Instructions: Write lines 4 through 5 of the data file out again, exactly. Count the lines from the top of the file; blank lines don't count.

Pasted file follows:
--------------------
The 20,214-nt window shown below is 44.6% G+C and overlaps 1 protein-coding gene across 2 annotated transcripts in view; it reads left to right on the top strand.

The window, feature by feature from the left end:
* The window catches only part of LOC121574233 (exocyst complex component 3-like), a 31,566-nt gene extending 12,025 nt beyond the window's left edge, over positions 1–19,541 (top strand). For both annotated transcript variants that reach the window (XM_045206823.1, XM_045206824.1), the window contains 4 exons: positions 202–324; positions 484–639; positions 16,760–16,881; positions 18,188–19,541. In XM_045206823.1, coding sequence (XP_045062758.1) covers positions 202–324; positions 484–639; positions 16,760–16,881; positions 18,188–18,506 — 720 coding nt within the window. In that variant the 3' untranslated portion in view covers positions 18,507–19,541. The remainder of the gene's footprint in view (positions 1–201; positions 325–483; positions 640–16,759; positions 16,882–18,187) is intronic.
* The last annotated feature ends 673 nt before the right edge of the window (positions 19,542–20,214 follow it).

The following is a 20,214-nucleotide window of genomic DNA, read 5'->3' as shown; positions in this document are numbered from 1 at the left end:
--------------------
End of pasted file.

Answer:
* The last annotated feature ends 673 nt before the right edge of the window (positions 19,542–20,214 follow it).

The following is a 20,214-nucleotide window of genomic DNA, read 5'->3' as shown; positions in this document are numbered from 1 at the left end: